Anaplan wants to be the ‘P’ in ERP
By Gabey Goh March 27, 2014
- Eyes total revenue growth of more than US$200 million by year’s end
- Appoints former Oracle man to head Malaysia and Thailand ops
ASK Anaplan’s managing director of Asia Pacific, Samir Neji (pic) about cloud solutions and he’ll reply with a question of his own: “What’s a true cloud solution?”
“Solutions that have been pushed to market by traditional vendors are not true cloud solutions, not built for the cloud environment. And the scalability of those systems are still questionable,” he said, pointing SAP HANA as one example.
“They don’t have a platform to use for progressing to the cloud environment,” he added, during a phone interview with Digital News Asia (DNA).
In Samir’s view, born of 17 years of working around enterprise applications, true disruption comes when one builds for the cloud and mobility, enabling customers to take it live in less than three weeks in contrast to the traditional eight to 10 months timeframe.
And it is new entrants such as Workday and Salesforce that have created disruptions in their respective fields as businesses demand more agile platforms.
It is this disruption that Anaplan, a cloud-based business modelling and planning platform for sales, operations and finance, hopes to spark in it’s own field.
“Technology change is real, with the move to the nexus of cloud, social and mobile taking over traditional platforms and the gaps left behind by tradition tech facilitating a huge intake of new software solutions,” he added.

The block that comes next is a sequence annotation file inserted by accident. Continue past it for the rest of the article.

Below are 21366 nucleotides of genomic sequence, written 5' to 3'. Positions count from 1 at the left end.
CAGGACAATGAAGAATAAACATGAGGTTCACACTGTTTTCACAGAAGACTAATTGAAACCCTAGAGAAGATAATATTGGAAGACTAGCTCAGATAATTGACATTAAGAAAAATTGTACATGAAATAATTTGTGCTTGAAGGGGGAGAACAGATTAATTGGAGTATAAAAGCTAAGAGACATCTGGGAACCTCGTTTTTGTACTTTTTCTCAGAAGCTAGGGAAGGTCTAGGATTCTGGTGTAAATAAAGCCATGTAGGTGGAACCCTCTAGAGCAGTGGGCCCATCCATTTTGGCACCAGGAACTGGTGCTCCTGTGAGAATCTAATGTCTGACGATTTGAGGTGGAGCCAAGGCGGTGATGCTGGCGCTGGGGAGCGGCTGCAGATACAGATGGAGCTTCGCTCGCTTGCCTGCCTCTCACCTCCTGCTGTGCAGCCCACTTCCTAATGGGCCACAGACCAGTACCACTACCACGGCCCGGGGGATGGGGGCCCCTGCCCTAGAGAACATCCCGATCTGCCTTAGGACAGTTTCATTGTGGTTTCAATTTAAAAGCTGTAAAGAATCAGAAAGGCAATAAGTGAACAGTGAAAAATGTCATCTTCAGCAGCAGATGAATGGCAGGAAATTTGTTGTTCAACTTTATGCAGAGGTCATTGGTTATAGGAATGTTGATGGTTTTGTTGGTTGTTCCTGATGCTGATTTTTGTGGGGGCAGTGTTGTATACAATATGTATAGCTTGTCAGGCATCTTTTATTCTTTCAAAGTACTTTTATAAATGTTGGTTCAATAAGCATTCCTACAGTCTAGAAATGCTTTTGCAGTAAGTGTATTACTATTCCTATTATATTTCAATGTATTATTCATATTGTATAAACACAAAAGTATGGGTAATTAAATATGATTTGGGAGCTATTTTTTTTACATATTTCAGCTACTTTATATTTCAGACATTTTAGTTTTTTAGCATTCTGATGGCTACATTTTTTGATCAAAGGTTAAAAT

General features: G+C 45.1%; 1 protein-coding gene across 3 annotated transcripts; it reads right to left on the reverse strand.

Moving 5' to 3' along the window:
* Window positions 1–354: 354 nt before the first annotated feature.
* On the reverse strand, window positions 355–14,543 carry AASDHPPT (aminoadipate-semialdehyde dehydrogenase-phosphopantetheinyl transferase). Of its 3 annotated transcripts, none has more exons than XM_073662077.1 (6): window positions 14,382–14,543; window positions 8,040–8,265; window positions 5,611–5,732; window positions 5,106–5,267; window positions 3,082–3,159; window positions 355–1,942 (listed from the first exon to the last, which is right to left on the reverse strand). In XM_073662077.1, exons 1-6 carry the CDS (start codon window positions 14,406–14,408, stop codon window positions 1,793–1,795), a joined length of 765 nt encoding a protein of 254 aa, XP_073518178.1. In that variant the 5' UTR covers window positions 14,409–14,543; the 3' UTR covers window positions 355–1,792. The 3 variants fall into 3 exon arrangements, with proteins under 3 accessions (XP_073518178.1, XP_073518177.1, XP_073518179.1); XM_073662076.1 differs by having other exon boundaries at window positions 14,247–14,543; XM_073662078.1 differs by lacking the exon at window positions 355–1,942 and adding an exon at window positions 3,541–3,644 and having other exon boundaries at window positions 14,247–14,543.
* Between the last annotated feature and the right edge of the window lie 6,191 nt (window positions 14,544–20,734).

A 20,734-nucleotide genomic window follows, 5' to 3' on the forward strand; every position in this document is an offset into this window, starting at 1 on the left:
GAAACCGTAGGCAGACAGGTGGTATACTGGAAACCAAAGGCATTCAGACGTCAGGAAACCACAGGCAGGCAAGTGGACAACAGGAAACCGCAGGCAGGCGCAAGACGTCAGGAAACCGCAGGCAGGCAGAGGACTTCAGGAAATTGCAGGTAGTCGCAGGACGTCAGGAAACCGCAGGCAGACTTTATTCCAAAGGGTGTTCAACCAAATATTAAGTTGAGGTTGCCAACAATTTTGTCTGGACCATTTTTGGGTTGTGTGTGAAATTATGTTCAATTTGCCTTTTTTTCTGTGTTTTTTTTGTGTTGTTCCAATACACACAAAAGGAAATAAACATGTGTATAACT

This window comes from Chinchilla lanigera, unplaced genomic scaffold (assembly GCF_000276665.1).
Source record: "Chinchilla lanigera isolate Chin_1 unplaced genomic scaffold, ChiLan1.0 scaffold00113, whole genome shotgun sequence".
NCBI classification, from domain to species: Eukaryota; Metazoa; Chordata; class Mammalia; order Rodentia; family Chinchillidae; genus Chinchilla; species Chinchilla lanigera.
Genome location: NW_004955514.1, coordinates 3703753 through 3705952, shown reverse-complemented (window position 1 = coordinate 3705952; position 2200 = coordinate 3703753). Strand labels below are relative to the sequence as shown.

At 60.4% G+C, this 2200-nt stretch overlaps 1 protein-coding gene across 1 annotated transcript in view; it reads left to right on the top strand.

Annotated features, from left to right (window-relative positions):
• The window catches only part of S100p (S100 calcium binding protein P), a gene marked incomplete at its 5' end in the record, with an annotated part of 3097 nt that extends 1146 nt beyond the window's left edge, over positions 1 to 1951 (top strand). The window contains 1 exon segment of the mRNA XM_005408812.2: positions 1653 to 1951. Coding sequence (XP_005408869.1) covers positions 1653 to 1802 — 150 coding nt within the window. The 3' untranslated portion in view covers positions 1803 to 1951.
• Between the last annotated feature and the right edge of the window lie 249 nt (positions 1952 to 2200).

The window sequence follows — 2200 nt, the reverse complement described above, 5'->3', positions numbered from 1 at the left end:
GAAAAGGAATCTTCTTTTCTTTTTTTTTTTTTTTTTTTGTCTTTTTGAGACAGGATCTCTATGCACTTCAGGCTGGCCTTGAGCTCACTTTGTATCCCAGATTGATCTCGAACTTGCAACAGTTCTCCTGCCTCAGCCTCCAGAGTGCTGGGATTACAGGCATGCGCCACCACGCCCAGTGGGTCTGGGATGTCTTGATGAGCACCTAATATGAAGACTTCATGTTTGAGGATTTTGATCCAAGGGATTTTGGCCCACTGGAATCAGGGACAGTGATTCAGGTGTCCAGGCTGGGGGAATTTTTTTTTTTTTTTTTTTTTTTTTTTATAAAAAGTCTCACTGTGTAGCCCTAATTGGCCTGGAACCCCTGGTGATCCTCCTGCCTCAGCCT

Samir shared that the company has grown between 200-300% every year, despite being the “new guy on the block”. For 2013, the company reported that it had quadrupled its global customer base and its revenue, year over year.
According to a Wall Street Journal report, the company has grown from revenues of US$10 million-plus in all of 2012, to US$10 million per quarter (achieved in the fourth quarter of 2013) to $10 million per month in January 2014.
Samir claims Anaplan has passed the growth records of any organisation within their space thanks to it’s catering to the modelling requirements of enterprises, a core area where there is a huge gap.
It already has blue chip brands in its portfolio, boasting names such as HP, Nokia, AirAsia, P&G, Razer and McAfee.
In March, the company signed an agreement with Salesforce that gives Anaplan access to the cloud computing pioneer’s sales and marketing power.
Salesforce is also an investor in the company, having taken part in Anaplan’s most recent fundraising round. Anaplan will become part of a Salesforce partner program called ISVForce, and Salesforce agents will be compensated for providing sales opportunities to Anaplan.
That same month, the company also released it’s most significant new platform update to date, touted to bring consumer-grade navigation to enterprise planning and puts more control into the hands of end users.
Three key feature highlights include: new Tiles interface, Role-based Navigation and Intelligent Mapping.
Next page: The growth agenda